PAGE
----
Connected Care Project: Co-creating Connected and Intelligent Care Homes for People with Dementia
Connected Care Project: Co-creating Connected and Intelligent Care Homes for People with DementiaDigit-Admin2020-11-10T11:31:53+00:00
The project has received funding from the ESRC- Impact Acceleration Account
The Project Team Prof. Maziar Nekovee, Director of Centre for Advanced Communications, Mobile Technology and IoT, School of Engineering and Informatics, University of Sussex, Dr Henglien Lisa Chen, Deputy-Director of The Centre for Social Work Innovation and Research, School of Education and Social Work, University of Sussex, Dr Naji Tabet, Director of Centre for Dementia Studies, Brighton and Sussex Medical School, University of Sussex, Dr. Dimitra Petrakaki, Head of Mid and Early Career Researcher Development, Digital Futures at Work Research Centre, University of Sussex.
Nila Sholl, School of Education and Social Work, University of Sussex, Pascal Zanker, School of Engineering and Informatics, University of Sussex.
Connected Care aims to address three main challenges that care homes for people living with dementia currently face.
First, care homes are increasingly challenged by a rising number of people living with dementia and a simultaneous demand to improve quality of care amidst limited funding and staff shortages.
Second, although innovation is associated with better quality of care, there is limited research looking into the ways in which digital technology, including Internet of Things and sensors, could help care homes deliver better care for people with dementia.
Third, scholarly research has highlighted that top-down implementations of technology fail to deliver their potential benefits when there is limited user buy-in. In the context of care homes, care workers, residents and their families are often under-represented in technological developments.
Our inter-disciplinary project aims to address the above challenges by:
a) exploring together with care home staff, families/carers and people living with dementia what their collective needs and expectations are and
b) translating these demands, in collaboration with designers, into products that will be meaningful for users.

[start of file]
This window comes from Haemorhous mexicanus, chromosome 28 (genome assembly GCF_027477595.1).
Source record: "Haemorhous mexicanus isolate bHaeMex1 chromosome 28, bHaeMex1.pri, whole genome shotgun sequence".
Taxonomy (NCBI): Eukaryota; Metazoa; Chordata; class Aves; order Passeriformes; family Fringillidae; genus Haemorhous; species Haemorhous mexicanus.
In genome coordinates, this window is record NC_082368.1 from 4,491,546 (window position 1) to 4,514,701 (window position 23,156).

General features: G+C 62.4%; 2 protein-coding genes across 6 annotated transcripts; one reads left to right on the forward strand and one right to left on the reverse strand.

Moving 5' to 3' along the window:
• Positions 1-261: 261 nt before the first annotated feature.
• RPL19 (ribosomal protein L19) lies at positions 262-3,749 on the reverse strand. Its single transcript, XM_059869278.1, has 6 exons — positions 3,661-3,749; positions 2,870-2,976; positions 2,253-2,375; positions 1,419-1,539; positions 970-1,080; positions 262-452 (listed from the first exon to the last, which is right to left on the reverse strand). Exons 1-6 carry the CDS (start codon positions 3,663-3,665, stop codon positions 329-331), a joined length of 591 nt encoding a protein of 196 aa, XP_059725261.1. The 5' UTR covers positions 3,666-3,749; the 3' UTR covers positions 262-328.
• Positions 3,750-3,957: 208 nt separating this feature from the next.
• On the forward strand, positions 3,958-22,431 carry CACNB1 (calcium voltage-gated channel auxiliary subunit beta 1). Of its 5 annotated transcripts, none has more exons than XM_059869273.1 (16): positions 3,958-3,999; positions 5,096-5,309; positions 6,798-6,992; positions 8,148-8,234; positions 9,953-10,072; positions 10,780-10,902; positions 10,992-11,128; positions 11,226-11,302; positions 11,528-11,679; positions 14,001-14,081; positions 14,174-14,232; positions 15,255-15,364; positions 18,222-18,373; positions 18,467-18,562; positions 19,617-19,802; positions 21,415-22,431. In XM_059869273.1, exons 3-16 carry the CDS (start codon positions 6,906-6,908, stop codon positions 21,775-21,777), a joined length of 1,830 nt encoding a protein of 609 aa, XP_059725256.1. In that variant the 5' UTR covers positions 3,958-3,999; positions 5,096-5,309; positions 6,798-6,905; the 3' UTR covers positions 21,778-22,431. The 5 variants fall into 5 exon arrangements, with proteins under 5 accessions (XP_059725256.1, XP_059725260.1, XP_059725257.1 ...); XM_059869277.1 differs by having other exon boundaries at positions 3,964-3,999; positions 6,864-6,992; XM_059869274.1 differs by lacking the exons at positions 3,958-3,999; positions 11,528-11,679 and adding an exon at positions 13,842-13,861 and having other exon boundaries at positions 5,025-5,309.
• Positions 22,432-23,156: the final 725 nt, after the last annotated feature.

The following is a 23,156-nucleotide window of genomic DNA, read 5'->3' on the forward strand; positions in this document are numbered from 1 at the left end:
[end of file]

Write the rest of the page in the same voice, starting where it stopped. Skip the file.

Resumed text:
The project uses qualitative methods to enrich its understanding about the current challenges and needs of care home staff and people with dementia and their families. It also uses participatory approaches where all stakeholders meet in workshops to discuss their overlapping needs whilst shaping the questions and approach of our research.
The project aims to address the following questions:
What are the challenges that care homes face specifically in relation to the delivery of care to people living with dementia?
How can digital technology (such as censors, AI, IoT and 5G) be developed and used to improve the work of care home staff and the delivery of dementia care?
Through engagement with care home managers and staff, families, local health and social care authorities and industrial partners we aim to develop methodological expertise concerning the co-design of health research in social sciences; contribute to the literature on care work by reinvigorating the debate as to how technology and care work play out; and offer evidence-based recommendations to all involved stakeholders as to how to (co)-create, integrate and demonstrate novel digital service enabling intelligent and connected care homes.
The project engages with care homes and care home staff based in Brighton and Hove and Sussex; families/carers of people with dementia; technology providers and local health and social care authorities.
We envisage our research will have an impact on the following stakeholders:
care homes and care home staff: development of digital solutions that support the work of care home staff by offering information in a timely fashion whilst automating more routine tasks that free up time for staff to care for residents.
family/carers: digital solutions that will be affordable and user-friendly for the day to day communication and interaction between residents in care homes and family members.
Health and social care authorities: cost effective solutions that will improve the delivery of dementia care and offer opportunities for more personalised care.